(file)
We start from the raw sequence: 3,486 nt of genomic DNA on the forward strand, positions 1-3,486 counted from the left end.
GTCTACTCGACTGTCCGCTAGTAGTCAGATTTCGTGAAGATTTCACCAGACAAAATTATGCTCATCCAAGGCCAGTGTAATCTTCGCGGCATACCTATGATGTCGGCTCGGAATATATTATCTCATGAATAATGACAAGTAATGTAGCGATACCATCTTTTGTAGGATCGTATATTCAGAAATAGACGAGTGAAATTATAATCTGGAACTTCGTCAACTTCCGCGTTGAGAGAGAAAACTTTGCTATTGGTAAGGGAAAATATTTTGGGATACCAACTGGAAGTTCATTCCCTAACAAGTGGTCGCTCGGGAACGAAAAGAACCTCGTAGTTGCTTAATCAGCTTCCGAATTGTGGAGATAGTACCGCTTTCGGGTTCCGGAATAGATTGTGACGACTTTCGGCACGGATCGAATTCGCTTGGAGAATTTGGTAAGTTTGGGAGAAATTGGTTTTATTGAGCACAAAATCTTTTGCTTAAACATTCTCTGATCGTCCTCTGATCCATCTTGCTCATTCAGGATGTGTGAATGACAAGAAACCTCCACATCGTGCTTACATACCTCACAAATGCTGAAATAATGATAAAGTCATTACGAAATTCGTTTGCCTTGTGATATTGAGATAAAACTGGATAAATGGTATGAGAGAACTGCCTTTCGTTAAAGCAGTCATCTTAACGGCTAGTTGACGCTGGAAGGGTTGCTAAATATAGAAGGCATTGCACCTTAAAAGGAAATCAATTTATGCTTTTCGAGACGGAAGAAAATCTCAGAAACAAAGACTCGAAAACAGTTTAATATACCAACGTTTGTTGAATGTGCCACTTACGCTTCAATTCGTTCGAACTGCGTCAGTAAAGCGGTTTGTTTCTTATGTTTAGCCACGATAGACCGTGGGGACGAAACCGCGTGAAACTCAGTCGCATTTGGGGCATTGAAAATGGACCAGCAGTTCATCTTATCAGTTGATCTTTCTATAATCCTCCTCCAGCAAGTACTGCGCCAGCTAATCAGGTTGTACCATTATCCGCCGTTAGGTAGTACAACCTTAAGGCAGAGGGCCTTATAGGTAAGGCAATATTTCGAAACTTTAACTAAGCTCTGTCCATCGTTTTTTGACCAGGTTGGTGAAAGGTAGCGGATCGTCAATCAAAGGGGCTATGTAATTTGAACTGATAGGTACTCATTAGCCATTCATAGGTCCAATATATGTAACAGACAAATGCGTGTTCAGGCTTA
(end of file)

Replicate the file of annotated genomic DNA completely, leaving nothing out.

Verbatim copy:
We start from the raw sequence: 3,486 nt of genomic DNA on the forward strand, positions 1-3,486 counted from the left end.
GTCTACTCGACTGTCCGCTAGTAGTCAGATTTCGTGAAGATTTCACCAGACAAAATTATGCTCATCCAAGGCCAGTGTAATCTTCGCGGCATACCTATGATGTCGGCTCGGAATATATTATCTCATGAATAATGACAAGTAATGTAGCGATACCATCTTTTGTAGGATCGTATATTCAGAAATAGACGAGTGAAATTATAATCTGGAACTTCGTCAACTTCCGCGTTGAGAGAGAAAACTTTGCTATTGGTAAGGGAAAATATTTTGGGATACCAACTGGAAGTTCATTCCCTAACAAGTGGTCGCTCGGGAACGAAAAGAACCTCGTAGTTGCTTAATCAGCTTCCGAATTGTGGAGATAGTACCGCTTTCGGGTTCCGGAATAGATTGTGACGACTTTCGGCACGGATCGAATTCGCTTGGAGAATTTGGTAAGTTTGGGAGAAATTGGTTTTATTGAGCACAAAATCTTTTGCTTAAACATTCTCTGATCGTCCTCTGATCCATCTTGCTCATTCAGGATGTGTGAATGACAAGAAACCTCCACATCGTGCTTACATACCTCACAAATGCTGAAATAATGATAAAGTCATTACGAAATTCGTTTGCCTTGTGATATTGAGATAAAACTGGATAAATGGTATGAGAGAACTGCCTTTCGTTAAAGCAGTCATCTTAACGGCTAGTTGACGCTGGAAGGGTTGCTAAATATAGAAGGCATTGCACCTTAAAAGGAAATCAATTTATGCTTTTCGAGACGGAAGAAAATCTCAGAAACAAAGACTCGAAAACAGTTTAATATACCAACGTTTGTTGAATGTGCCACTTACGCTTCAATTCGTTCGAACTGCGTCAGTAAAGCGGTTTGTTTCTTATGTTTAGCCACGATAGACCGTGGGGACGAAACCGCGTGAAACTCAGTCGCATTTGGGGCATTGAAAATGGACCAGCAGTTCATCTTATCAGTTGATCTTTCTATAATCCTCCTCCAGCAAGTACTGCGCCAGCTAATCAGGTTGTACCATTATCCGCCGTTAGGTAGTACAACCTTAAGGCAGAGGGCCTTATAGGTAAGGCAATATTTCGAAACTTTAACTAAGCTCTGTCCATCGTTTTTTGACCAGGTTGGTGAAAGGTAGCGGATCGTCAATCAAAGGGGCTATGTAATTTGAACTGATAGGTACTCATTAGCCATTCATAGGTCCAATATATGTAACAGACAAATGCGTGTTCAGGCTTA